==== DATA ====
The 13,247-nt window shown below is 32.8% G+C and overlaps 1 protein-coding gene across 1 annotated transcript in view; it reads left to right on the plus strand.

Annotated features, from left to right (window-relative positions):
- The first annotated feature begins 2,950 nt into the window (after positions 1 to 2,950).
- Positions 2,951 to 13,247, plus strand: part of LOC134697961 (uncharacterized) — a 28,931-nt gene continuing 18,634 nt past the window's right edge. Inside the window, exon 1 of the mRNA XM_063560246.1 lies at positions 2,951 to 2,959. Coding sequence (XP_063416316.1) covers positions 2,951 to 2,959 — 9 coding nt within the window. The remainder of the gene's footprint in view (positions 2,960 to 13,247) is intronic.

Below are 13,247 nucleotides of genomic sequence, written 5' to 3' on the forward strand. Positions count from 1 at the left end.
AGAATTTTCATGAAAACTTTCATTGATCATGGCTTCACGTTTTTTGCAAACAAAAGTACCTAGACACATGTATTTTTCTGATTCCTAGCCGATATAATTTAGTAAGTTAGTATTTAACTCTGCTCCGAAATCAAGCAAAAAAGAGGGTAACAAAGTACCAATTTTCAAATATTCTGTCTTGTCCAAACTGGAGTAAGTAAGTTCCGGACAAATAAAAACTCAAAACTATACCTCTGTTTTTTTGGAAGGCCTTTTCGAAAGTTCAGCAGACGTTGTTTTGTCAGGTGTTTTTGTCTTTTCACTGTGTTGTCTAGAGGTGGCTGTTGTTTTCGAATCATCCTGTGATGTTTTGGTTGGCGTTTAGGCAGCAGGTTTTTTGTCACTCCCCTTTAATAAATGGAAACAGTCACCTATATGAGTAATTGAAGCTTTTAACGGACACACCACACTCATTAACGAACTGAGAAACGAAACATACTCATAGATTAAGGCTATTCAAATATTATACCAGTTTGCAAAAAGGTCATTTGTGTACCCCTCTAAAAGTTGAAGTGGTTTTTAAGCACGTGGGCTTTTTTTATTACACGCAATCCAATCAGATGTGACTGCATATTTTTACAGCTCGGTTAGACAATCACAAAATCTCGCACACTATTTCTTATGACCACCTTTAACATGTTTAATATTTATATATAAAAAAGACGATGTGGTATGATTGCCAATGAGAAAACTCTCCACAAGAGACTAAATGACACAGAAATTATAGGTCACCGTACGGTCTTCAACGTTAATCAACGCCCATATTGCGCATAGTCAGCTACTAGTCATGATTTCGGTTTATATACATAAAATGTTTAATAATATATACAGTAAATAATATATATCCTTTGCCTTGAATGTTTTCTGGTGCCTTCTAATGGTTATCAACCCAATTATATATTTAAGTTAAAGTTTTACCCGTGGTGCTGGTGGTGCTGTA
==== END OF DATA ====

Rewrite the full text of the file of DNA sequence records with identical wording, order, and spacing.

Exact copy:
The 13,247-nt window shown below is 32.8% G+C and overlaps 1 protein-coding gene across 1 annotated transcript in view; it reads left to right on the plus strand.

Annotated features, from left to right (window-relative positions):
- The first annotated feature begins 2,950 nt into the window (after positions 1 to 2,950).
- Positions 2,951 to 13,247, plus strand: part of LOC134697961 (uncharacterized) — a 28,931-nt gene continuing 18,634 nt past the window's right edge. Inside the window, exon 1 of the mRNA XM_063560246.1 lies at positions 2,951 to 2,959. Coding sequence (XP_063416316.1) covers positions 2,951 to 2,959 — 9 coding nt within the window. The remainder of the gene's footprint in view (positions 2,960 to 13,247) is intronic.

Below are 13,247 nucleotides of genomic sequence, written 5' to 3' on the forward strand. Positions count from 1 at the left end.
AGAATTTTCATGAAAACTTTCATTGATCATGGCTTCACGTTTTTTGCAAACAAAAGTACCTAGACACATGTATTTTTCTGATTCCTAGCCGATATAATTTAGTAAGTTAGTATTTAACTCTGCTCCGAAATCAAGCAAAAAAGAGGGTAACAAAGTACCAATTTTCAAATATTCTGTCTTGTCCAAACTGGAGTAAGTAAGTTCCGGACAAATAAAAACTCAAAACTATACCTCTGTTTTTTTGGAAGGCCTTTTCGAAAGTTCAGCAGACGTTGTTTTGTCAGGTGTTTTTGTCTTTTCACTGTGTTGTCTAGAGGTGGCTGTTGTTTTCGAATCATCCTGTGATGTTTTGGTTGGCGTTTAGGCAGCAGGTTTTTTGTCACTCCCCTTTAATAAATGGAAACAGTCACCTATATGAGTAATTGAAGCTTTTAACGGACACACCACACTCATTAACGAACTGAGAAACGAAACATACTCATAGATTAAGGCTATTCAAATATTATACCAGTTTGCAAAAAGGTCATTTGTGTACCCCTCTAAAAGTTGAAGTGGTTTTTAAGCACGTGGGCTTTTTTTATTACACGCAATCCAATCAGATGTGACTGCATATTTTTACAGCTCGGTTAGACAATCACAAAATCTCGCACACTATTTCTTATGACCACCTTTAACATGTTTAATATTTATATATAAAAAAGACGATGTGGTATGATTGCCAATGAGAAAACTCTCCACAAGAGACTAAATGACACAGAAATTATAGGTCACCGTACGGTCTTCAACGTTAATCAACGCCCATATTGCGCATAGTCAGCTACTAGTCATGATTTCGGTTTATATACATAAAATGTTTAATAATATATACAGTAAATAATATATATCCTTTGCCTTGAATGTTTTCTGGTGCCTTCTAATGGTTATCAACCCAATTATATATTTAAGTTAAAGTTTTACCCGTGGTGCTGGTGGTGCTGTA